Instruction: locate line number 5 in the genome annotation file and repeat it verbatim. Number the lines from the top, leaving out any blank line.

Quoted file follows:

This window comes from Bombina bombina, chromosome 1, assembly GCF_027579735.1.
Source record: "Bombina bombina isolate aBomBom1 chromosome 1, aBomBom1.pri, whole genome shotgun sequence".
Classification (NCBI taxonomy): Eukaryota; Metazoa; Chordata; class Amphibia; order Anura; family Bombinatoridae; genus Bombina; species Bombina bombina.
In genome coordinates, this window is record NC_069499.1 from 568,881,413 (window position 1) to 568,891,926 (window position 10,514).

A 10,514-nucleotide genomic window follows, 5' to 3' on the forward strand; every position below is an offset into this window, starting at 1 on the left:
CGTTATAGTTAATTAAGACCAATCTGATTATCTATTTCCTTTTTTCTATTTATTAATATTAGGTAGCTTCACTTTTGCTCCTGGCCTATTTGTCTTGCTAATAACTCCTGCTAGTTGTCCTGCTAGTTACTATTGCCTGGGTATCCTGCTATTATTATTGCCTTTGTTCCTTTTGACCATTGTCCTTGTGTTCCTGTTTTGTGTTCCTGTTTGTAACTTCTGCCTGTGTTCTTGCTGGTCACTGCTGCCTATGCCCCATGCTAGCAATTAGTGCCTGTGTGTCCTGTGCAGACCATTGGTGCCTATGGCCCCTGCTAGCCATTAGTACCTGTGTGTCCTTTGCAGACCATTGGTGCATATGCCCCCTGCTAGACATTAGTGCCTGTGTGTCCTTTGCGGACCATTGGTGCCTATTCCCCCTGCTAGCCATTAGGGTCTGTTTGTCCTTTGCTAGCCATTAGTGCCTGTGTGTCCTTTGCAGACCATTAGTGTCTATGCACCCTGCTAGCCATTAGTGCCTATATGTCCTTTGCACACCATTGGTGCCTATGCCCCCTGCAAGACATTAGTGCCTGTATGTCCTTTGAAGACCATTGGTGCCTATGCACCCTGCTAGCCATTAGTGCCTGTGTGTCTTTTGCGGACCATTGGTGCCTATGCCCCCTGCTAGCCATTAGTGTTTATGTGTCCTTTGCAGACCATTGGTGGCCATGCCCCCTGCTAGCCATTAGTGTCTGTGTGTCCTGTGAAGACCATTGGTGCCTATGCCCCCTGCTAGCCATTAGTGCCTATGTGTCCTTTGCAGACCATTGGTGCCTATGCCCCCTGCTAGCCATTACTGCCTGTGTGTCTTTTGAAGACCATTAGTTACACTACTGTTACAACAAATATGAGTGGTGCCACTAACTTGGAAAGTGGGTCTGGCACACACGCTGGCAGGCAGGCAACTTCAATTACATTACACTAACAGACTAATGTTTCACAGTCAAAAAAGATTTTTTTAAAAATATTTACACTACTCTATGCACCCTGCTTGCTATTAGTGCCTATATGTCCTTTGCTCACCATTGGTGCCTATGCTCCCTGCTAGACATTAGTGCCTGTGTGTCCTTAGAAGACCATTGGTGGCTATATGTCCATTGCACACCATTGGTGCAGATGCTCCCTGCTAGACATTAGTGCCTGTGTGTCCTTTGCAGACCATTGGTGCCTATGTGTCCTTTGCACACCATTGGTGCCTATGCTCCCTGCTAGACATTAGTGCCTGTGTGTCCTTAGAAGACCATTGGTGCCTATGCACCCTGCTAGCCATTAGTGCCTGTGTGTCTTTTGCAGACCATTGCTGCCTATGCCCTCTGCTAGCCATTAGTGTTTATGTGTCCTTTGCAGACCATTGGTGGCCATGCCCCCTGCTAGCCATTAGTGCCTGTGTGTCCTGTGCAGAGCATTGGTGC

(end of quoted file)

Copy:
A 10,514-nucleotide genomic window follows, 5' to 3' on the forward strand; every position below is an offset into this window, starting at 1 on the left: